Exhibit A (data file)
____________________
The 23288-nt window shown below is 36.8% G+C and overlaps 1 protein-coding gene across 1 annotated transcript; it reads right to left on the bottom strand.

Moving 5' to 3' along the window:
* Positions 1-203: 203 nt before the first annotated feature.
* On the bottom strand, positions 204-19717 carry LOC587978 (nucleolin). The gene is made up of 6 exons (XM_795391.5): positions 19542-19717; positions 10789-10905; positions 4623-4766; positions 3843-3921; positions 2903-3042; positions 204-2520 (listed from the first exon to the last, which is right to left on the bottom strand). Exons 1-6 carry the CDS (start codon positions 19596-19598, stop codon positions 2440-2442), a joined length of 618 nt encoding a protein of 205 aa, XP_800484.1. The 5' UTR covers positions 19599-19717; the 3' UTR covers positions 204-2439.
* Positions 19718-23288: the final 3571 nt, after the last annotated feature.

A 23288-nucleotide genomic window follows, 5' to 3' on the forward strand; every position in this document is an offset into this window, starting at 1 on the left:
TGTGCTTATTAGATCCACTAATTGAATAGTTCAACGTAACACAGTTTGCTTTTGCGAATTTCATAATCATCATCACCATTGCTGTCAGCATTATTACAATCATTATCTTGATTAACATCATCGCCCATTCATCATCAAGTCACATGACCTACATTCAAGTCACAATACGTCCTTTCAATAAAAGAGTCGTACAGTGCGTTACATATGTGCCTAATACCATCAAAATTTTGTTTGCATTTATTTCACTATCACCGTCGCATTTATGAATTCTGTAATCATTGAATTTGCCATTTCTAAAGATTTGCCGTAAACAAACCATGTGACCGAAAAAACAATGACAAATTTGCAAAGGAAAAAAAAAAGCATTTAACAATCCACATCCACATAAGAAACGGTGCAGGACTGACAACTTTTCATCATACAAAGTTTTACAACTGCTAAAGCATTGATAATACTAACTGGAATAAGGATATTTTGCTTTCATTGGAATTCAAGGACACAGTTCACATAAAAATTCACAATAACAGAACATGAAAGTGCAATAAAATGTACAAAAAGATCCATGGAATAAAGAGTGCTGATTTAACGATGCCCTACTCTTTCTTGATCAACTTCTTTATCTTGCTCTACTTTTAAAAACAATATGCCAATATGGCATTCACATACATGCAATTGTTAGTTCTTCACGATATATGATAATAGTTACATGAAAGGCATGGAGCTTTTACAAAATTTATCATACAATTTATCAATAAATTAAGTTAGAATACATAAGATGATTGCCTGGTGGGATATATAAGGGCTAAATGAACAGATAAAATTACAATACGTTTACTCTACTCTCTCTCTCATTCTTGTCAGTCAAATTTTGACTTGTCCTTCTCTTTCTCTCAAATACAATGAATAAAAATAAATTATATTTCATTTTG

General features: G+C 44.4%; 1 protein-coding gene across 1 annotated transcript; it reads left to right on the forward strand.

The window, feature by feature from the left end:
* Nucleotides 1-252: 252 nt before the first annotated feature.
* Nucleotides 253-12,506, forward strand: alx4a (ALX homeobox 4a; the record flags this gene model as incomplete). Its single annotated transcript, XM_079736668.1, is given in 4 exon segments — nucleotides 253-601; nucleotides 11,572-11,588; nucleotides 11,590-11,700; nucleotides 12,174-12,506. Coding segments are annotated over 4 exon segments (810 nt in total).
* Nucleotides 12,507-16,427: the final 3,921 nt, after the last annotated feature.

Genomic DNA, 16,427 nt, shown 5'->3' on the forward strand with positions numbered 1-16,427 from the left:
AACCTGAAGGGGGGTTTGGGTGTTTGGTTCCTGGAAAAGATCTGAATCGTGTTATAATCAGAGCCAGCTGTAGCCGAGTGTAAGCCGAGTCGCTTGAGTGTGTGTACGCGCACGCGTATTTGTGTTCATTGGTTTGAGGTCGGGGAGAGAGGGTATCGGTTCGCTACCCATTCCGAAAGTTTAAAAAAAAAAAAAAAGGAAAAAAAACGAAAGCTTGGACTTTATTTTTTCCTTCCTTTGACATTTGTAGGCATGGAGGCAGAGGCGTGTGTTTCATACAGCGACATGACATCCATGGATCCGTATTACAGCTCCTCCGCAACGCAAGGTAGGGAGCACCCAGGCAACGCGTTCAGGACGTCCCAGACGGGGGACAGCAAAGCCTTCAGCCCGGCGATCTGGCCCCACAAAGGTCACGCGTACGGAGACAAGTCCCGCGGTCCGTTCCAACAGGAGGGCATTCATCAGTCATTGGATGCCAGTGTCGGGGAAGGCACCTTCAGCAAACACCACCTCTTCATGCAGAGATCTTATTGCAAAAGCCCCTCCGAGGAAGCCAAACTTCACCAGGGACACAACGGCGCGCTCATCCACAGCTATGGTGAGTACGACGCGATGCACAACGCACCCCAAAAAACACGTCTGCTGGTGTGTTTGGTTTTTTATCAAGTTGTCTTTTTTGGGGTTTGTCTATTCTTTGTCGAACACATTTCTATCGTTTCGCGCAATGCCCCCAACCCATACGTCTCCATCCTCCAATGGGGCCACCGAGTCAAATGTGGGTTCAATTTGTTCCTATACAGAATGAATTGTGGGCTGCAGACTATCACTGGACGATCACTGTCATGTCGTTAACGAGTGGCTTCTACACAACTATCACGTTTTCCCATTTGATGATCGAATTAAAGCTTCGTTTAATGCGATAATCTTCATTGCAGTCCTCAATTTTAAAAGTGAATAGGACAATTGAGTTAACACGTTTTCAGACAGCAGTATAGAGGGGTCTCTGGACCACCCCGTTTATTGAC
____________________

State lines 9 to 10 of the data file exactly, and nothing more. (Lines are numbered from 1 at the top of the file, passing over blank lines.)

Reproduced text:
The window, feature by feature from the left end:
* Nucleotides 1-252: 252 nt before the first annotated feature.